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Kutainese language

Kutai Malay
Native toIndonesia
RegionWest Kutai, Kutai Kartanegara, and East Kutai (East Kalimantan)
EthnicityKutai
Native speakers
(300,000 cited 1981)[1]
DialectsKota Bangun, Tenggarong, Ancalong
Language codes
ISO 639-3Either:
mqg – Kota Bangun
vkt – Tenggarong
Glottologkota1275  Kota Bangun[2]
teng1267  Tenggarong[3]

Kutai or Kutai Malay is a Malayan language spoken by 300,000 to 500,000 people. It is the native language of Kutai people (Indonesian: Suku Kutai, Kutai Malay: Urang Kutai), the indigenous ethnic group which lives along the Mahakam River in Borneo, especially in North Kalimantan, Indonesia. They are the principal population in the regencies of West Kutai, Kutai Kartanegara, and East Kutai within North Kalimantan province.

Kutai Malay is part of the local Bornean Malay languages and is closely related but distinct to Banjar language in South Kalimantan, Berau Malay, also spoken in North Kalimantan and to some extent Brunei-Kedayan Malay as well. Kutai Malay forms a dialect continuum between the two varieties and all three shares similar phonology and vocabulary with each other.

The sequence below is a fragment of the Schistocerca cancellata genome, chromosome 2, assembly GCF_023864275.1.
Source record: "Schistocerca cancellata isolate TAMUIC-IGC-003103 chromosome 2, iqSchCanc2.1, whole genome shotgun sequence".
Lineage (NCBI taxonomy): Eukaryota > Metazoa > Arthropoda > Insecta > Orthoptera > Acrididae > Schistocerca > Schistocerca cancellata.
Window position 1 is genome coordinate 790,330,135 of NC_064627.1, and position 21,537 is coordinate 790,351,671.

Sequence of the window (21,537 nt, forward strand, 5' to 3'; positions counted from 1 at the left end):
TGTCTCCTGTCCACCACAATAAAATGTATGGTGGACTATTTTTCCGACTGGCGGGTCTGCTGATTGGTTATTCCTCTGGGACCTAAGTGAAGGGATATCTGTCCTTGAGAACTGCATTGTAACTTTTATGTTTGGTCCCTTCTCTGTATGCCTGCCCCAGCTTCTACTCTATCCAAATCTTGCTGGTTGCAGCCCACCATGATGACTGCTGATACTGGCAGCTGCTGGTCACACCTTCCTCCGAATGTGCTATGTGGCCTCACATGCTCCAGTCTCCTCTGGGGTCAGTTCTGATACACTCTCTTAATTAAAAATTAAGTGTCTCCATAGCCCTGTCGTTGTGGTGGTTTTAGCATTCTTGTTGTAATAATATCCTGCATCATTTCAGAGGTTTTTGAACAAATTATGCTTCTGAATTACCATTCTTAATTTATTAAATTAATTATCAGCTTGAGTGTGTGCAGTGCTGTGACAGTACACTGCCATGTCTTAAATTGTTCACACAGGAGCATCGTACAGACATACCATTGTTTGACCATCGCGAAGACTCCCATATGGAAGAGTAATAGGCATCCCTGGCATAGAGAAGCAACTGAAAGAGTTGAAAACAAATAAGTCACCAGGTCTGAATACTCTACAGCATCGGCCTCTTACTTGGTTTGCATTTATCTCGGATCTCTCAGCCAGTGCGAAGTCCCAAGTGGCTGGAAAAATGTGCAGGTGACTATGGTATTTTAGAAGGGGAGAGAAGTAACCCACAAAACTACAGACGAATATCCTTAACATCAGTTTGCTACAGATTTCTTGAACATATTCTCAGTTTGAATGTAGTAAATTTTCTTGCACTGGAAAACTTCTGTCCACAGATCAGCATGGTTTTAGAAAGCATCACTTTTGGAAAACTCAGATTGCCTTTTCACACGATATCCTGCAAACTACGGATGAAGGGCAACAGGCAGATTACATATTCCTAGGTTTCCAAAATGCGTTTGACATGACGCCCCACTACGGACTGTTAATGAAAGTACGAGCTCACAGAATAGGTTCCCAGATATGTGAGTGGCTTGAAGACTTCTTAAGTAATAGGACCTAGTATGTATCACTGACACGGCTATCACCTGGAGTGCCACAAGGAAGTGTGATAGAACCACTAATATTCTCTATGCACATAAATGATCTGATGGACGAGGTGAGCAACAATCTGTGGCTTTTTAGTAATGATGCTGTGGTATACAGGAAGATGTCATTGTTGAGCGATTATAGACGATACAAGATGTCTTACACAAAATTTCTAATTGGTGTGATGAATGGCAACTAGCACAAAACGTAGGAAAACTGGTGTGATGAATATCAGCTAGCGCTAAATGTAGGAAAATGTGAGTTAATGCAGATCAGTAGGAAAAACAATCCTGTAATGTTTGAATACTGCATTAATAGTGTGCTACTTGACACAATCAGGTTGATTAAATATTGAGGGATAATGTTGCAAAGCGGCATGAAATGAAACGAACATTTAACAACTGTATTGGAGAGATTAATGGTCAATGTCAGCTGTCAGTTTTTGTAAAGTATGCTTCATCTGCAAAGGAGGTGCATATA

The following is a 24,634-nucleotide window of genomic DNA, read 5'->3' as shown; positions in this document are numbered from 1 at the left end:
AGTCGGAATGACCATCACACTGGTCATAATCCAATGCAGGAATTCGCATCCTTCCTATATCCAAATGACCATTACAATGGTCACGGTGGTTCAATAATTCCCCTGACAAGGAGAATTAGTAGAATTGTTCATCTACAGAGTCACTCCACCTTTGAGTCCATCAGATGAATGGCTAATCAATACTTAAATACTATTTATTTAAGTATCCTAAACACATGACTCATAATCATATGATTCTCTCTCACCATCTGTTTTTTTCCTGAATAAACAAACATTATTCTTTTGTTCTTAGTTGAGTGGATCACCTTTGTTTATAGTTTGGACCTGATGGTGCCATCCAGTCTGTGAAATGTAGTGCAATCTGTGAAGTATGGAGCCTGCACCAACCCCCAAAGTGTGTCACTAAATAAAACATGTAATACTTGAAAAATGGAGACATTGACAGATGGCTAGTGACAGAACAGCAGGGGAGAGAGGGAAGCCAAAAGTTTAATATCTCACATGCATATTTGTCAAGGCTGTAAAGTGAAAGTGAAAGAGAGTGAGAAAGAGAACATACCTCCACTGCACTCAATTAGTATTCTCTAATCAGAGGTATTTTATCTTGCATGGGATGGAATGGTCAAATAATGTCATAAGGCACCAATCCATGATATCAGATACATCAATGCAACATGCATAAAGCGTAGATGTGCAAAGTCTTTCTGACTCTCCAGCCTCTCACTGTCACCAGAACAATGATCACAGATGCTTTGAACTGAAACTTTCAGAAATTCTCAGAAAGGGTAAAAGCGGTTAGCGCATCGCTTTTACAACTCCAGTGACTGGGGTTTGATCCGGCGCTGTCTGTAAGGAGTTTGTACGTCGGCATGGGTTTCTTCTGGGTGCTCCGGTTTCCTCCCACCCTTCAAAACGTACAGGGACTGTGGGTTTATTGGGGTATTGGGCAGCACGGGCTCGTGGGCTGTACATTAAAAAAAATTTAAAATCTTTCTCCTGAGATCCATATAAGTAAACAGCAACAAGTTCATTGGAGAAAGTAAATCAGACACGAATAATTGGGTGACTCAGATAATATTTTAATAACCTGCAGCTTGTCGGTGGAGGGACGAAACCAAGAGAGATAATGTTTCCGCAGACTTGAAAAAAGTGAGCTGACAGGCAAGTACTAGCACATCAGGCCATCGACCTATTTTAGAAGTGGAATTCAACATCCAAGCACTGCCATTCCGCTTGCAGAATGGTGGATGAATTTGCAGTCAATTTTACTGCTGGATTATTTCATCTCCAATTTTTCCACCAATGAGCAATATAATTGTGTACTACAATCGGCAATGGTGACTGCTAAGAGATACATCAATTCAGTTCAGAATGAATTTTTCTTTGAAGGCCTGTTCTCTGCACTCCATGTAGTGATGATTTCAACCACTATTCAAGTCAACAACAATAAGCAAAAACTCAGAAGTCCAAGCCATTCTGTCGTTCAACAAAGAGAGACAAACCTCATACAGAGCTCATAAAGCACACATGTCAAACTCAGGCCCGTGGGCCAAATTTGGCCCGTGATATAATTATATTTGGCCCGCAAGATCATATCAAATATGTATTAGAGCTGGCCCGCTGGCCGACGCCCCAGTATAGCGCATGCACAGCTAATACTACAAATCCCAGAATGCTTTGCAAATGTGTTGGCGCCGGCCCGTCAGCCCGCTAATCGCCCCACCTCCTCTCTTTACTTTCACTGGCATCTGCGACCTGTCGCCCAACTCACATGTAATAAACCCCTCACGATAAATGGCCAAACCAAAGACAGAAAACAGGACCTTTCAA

Literature

Kutai Malay for most of its history is mainly a spoken language and is mostly used as a form of poetry (pantun). During the period of Kutai Kartanegara Sultanate, most of the literature were being done in Standard Malay in Jawi script instead of Kutai Malay.

Dialects

Kutai, as with many Malay varieties on the island is a dialect continuum. Dialect continuum or dialect chain is a spread of language varieties spoken across some geographical area such that neighbouring varieties differ only slightly, but the differences accumulate over distance so that widely separated varieties are not mutually intelligible. There are three principal dialects of Kutai Malay language, all three have little mutual intelligibility with each other due to the geographical proximity of these dialects. They are divided into three main dialects that is Tenggarong, Kota Bangun, and Ancalong Estuary.

References

  1. ^ Kota Bangun at Ethnologue (18th ed., 2015)
    Tenggarong at Ethnologue (18th ed., 2015)
  2. ^ Hammarström, Harald; Forkel, Robert; Haspelmath, Martin, eds. (2017). "Kota Bangun Kutai Malay". Glottolog 3.0. Jena, Germany: Max Planck Institute for the Science of Human History.
  3. ^ Hammarström, Harald; Forkel, Robert; Haspelmath, Martin, eds. (2017). "Tenggarong Kutai Malay". Glottolog 3.0. Jena, Germany: Max Planck Institute for the Science of Human History.